Antonio "Toni" Negri is an Italian Spinozistic-Marxist sociologist and political philosopher, best known for his co-authorship of Empire and secondarily for his work on Spinoza. Born in Padua, he became a political philosophy professor in his hometown university. Negri founded the Potere Operaio group in 1969 and was a leading member of Autonomia Operaia. As one of the most popular theorists of Autonomism, he has published hugely influential books urging "revolutionary consciousness".

<span class="mw-page-title-main">Public sphere</span> Area in social life

The public sphere is an area in social life where individuals can come together to freely discuss and identify societal problems, and through that discussion influence political action. A "Public" is "of or concerning the people as a whole." Public Sphere is a place common to all, where ideas and information can be exchanged. Such a discussion is called public debate and is defined as the expression of views on matters that are of concern to the public—often, but not always, with opposing or diverging views being expressed by participants in the discussion. Public debate takes place mostly through the mass media, but also at meetings or through social media, academic publications and government policy documents. The term was originally coined by German philosopher Jürgen Habermas who defined the public sphere as "made up of private people gathered together as a public and articulating the needs of society with the state". Communication scholar Gerard A. Hauser defines it as "a discursive space in which individuals and groups associate to discuss matters of mutual interest and, where possible, to reach a common judgment about them". The public sphere can be seen as "a theater in modern societies in which political participation is enacted through the medium of talk" and "a realm of social life in which public opinion can be formed".

<span class="mw-page-title-main">Ernesto Laclau</span> Argentine philosopher and political theorist

Ernesto Laclau was an Argentine political theorist and philosopher. He is often described as an 'inventor' of post-Marxist political theory. He is well known for his collaborations with his long-term partner, Chantal Mouffe.

Multitudes is a French philosophical, political and artistic monthly journal founded in 2000 by Yann Moulier-Boutang. It is thematically situated in the theoretical framework of the seminal work Empire by Antonio Negri and Michael Hardt. The journal, like the book, focuses on the further elaboration of the philosophical and political thought of the Italian operaismo, but seems also to rest on Foucault, Althusser, and Deleuze's thought. It is a successor to the review Futur Antérieur edited by Jean-Marie Vincent (1934-2004) and Toni Negri, at the dep. of political science - University Vincennes Paris 8. It is a member of the Eurozine network.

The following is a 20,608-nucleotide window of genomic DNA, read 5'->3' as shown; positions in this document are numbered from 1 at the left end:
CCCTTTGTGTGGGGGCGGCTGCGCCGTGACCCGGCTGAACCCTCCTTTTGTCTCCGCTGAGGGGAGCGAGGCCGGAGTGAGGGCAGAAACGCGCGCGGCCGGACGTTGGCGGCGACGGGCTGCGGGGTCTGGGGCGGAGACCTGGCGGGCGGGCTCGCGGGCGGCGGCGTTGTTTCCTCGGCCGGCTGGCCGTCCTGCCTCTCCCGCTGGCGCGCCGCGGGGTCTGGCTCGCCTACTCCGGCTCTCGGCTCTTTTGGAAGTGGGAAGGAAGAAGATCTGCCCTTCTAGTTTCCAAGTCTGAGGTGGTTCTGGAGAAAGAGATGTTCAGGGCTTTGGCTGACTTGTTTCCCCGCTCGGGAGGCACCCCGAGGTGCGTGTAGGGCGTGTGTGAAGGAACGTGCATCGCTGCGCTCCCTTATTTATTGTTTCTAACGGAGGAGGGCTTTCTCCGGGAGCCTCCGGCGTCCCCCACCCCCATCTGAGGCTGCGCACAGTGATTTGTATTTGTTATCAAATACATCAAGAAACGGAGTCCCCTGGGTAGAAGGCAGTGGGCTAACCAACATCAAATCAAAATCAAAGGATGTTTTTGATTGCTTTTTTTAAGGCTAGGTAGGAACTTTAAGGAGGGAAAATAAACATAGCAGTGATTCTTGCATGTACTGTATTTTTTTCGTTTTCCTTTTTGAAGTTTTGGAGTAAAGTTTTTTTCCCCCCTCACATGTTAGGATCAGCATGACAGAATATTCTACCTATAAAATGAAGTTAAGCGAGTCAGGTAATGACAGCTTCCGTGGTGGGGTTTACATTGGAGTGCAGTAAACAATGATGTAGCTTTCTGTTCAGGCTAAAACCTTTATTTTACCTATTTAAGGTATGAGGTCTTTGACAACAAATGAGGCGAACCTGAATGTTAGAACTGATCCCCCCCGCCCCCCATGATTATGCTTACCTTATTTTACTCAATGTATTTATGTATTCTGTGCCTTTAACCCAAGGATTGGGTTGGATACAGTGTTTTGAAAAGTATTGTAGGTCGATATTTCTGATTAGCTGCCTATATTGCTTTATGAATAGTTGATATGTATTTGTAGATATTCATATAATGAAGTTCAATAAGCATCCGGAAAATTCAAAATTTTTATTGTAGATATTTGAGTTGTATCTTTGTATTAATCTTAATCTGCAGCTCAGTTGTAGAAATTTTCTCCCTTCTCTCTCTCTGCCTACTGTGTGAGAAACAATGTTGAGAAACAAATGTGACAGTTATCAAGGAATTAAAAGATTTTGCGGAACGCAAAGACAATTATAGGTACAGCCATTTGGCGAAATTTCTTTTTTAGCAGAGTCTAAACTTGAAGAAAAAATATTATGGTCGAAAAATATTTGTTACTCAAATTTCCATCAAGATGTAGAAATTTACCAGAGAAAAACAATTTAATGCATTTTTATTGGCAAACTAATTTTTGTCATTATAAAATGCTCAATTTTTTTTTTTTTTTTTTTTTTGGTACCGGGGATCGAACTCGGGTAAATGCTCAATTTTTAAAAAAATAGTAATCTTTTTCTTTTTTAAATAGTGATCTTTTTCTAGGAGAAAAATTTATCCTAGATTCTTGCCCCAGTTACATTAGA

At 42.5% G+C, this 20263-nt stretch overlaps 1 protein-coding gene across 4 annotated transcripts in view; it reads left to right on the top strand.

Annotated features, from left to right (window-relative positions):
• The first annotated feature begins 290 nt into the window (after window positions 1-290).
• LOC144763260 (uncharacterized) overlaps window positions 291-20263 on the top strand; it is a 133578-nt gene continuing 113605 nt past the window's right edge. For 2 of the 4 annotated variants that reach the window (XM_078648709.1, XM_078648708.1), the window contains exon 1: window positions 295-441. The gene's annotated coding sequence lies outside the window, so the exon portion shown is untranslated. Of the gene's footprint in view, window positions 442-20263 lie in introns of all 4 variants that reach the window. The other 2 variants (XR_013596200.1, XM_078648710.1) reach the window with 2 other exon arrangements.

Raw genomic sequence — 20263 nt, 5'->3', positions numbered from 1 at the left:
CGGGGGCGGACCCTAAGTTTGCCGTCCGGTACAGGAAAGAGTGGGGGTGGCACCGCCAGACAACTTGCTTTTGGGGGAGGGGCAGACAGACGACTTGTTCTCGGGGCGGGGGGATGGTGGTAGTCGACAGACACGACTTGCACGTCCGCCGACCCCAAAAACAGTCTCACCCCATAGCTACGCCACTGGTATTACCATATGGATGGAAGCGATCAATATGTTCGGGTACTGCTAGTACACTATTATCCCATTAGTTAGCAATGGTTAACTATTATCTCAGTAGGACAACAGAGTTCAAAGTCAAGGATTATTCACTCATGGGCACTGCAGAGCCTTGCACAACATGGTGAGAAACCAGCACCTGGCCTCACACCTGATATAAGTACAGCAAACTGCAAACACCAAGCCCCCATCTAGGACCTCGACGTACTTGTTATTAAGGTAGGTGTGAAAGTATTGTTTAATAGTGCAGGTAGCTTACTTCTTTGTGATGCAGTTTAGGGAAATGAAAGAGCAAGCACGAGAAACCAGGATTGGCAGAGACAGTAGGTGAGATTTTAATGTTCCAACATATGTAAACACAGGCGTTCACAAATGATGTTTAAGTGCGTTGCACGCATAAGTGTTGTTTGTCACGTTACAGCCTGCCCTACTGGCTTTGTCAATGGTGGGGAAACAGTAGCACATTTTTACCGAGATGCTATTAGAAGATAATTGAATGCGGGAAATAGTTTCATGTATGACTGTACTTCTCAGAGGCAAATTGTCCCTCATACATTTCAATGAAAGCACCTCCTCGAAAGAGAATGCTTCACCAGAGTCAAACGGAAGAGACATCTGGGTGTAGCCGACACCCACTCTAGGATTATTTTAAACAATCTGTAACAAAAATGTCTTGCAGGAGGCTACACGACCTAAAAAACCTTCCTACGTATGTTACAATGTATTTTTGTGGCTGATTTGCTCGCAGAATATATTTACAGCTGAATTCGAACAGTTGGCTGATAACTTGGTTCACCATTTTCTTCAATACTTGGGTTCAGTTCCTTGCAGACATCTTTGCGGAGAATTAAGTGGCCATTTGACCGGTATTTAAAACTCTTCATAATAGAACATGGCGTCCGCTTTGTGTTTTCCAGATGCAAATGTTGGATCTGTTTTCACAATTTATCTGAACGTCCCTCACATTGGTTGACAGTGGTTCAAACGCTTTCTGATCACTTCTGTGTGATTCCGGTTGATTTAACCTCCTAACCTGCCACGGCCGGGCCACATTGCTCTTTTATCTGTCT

<i>A Thousand Plateaus</i> 1980 book by Gilles Deleuze and Félix Guattari

A Thousand Plateaus: Capitalism and Schizophrenia is a 1980 book by the French philosopher Gilles Deleuze and the French psychoanalyst Félix Guattari. It is the second and final volume of their collaborative work Capitalism and Schizophrenia. While the first volume, Anti-Oedipus (1972), was a critique of contemporary uses of psychoanalysis and Marxism, A Thousand Plateaus was developed as an experimental work of philosophy covering a far wider range of topics, serving as a "positive exercise" in what Deleuze and Guattari refer to as rhizomatic thought.

<i>Empire</i> (Hardt and Negri book)

Empire is a book by post-Marxist philosophers Michael Hardt and Antonio Negri. Written in the mid-1990s, it was published in 2000 and quickly sold beyond its expectations as an academic work.

Multitude is a term for a group of people who cannot be classed under any other distinct category, except for their shared fact of existence. Though its use dates back to antiquity, the term first entered into the lexicon of political philosophy when it was used by figures like Machiavelli, Hobbes, and most notably, Spinoza. The multitude is a concept of a population that has not entered into a social contract with a sovereign political body, such that individuals retain the capacity for political self-determination. A multitude typically is classified as a quantity exceeding 100. For Hobbes the multitude was a rabble that needed to enact a social contract with a monarch, thus turning them from a multitude into a people. For Machiavelli and Spinoza both, the role of the multitude vacillates between admiration and contempt. Recently the term has returned to prominence as a new model of resistance against global systems of power as described by political theorists Michael Hardt and Antonio Negri in their international best-seller Empire (2000) and expanded upon in their Multitude: War and Democracy in the Age of Empire (2004). Other theorists recently began to use the term include political thinkers associated with autonomist Marxism and its sequelae, including Sylvère Lotringer, Paolo Virno, and thinkers connected with the eponymous review Multitudes.

In critical theory, deterritorialization is the process by which a social relation, called a territory, has its current organization and context altered, mutated or destroyed. The components then constitute a new territory, which is the process of reterritorialization.